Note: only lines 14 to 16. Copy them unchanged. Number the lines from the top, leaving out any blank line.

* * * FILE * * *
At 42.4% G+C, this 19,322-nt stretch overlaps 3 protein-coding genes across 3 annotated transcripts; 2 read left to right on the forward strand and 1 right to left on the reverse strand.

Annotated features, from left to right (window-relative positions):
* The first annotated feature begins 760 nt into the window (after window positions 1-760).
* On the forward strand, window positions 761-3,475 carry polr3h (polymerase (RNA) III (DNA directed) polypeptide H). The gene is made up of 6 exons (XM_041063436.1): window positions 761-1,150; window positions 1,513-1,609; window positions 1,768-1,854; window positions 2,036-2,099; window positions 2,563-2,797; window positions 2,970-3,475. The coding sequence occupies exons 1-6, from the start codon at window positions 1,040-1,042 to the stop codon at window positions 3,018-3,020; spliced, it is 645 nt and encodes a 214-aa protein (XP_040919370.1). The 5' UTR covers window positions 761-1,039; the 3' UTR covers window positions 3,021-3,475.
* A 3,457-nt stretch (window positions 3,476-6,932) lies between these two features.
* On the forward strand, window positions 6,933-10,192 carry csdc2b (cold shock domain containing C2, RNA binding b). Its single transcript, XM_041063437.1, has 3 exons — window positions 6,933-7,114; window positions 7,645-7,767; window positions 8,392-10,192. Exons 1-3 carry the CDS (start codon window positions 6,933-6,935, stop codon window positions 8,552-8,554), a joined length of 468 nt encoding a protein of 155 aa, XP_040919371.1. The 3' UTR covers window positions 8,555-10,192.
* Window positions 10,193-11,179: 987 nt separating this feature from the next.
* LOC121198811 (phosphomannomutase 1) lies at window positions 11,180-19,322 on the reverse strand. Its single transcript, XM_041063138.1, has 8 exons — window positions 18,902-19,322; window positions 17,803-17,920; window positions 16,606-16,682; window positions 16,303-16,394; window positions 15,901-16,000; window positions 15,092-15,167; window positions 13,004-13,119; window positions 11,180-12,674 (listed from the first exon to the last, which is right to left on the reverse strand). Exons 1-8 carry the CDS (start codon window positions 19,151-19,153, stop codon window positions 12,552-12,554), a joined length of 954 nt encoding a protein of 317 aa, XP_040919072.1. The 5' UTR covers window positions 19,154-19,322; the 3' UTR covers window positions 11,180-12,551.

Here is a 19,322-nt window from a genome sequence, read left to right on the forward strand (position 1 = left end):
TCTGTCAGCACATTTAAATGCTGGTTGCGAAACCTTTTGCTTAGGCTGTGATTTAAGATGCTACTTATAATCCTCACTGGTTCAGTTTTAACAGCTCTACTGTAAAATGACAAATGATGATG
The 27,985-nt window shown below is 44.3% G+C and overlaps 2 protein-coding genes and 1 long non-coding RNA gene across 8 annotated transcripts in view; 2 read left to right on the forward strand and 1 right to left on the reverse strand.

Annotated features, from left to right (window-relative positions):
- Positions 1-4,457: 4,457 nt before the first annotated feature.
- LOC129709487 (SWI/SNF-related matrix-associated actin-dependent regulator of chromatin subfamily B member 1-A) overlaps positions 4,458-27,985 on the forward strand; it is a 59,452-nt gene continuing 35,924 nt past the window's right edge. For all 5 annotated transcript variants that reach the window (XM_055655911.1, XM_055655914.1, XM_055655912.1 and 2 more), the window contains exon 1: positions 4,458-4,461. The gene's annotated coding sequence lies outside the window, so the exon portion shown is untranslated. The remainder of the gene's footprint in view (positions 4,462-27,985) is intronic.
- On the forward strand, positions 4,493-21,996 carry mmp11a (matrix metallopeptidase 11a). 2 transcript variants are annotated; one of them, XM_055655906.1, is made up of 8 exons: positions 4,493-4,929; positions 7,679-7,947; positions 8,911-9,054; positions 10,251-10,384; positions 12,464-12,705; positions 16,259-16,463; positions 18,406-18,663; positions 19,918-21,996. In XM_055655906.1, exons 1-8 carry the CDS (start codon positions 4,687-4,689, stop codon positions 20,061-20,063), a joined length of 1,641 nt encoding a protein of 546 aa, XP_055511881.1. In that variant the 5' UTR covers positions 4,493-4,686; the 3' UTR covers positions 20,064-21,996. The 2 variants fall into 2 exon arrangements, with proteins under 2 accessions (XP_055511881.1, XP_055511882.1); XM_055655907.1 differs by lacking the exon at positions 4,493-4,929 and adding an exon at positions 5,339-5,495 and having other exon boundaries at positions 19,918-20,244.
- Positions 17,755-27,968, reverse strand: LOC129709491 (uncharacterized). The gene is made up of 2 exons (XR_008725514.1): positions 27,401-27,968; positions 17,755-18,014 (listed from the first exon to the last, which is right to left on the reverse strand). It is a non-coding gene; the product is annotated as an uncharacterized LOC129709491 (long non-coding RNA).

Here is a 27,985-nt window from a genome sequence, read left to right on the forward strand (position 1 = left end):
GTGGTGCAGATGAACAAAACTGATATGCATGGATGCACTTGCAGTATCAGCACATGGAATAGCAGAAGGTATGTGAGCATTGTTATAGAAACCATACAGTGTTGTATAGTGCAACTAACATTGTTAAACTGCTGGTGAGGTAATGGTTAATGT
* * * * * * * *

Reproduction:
- LOC129709487 (SWI/SNF-related matrix-associated actin-dependent regulator of chromatin subfamily B member 1-A) overlaps positions 4,458-27,985 on the forward strand; it is a 59,452-nt gene continuing 35,924 nt past the window's right edge. For all 5 annotated transcript variants that reach the window (XM_055655911.1, XM_055655914.1, XM_055655912.1 and 2 more), the window contains exon 1: positions 4,458-4,461. The gene's annotated coding sequence lies outside the window, so the exon portion shown is untranslated. The remainder of the gene's footprint in view (positions 4,462-27,985) is intronic.
- On the forward strand, positions 4,493-21,996 carry mmp11a (matrix metallopeptidase 11a). 2 transcript variants are annotated; one of them, XM_055655906.1, is made up of 8 exons: positions 4,493-4,929; positions 7,679-7,947; positions 8,911-9,054; positions 10,251-10,384; positions 12,464-12,705; positions 16,259-16,463; positions 18,406-18,663; positions 19,918-21,996. In XM_055655906.1, exons 1-8 carry the CDS (start codon positions 4,687-4,689, stop codon positions 20,061-20,063), a joined length of 1,641 nt encoding a protein of 546 aa, XP_055511881.1. In that variant the 5' UTR covers positions 4,493-4,686; the 3' UTR covers positions 20,064-21,996. The 2 variants fall into 2 exon arrangements, with proteins under 2 accessions (XP_055511881.1, XP_055511882.1); XM_055655907.1 differs by lacking the exon at positions 4,493-4,929 and adding an exon at positions 5,339-5,495 and having other exon boundaries at positions 19,918-20,244.
- Positions 17,755-27,968, reverse strand: LOC129709491 (uncharacterized). The gene is made up of 2 exons (XR_008725514.1): positions 27,401-27,968; positions 17,755-18,014 (listed from the first exon to the last, which is right to left on the reverse strand). It is a non-coding gene; the product is annotated as an uncharacterized LOC129709491 (long non-coding RNA).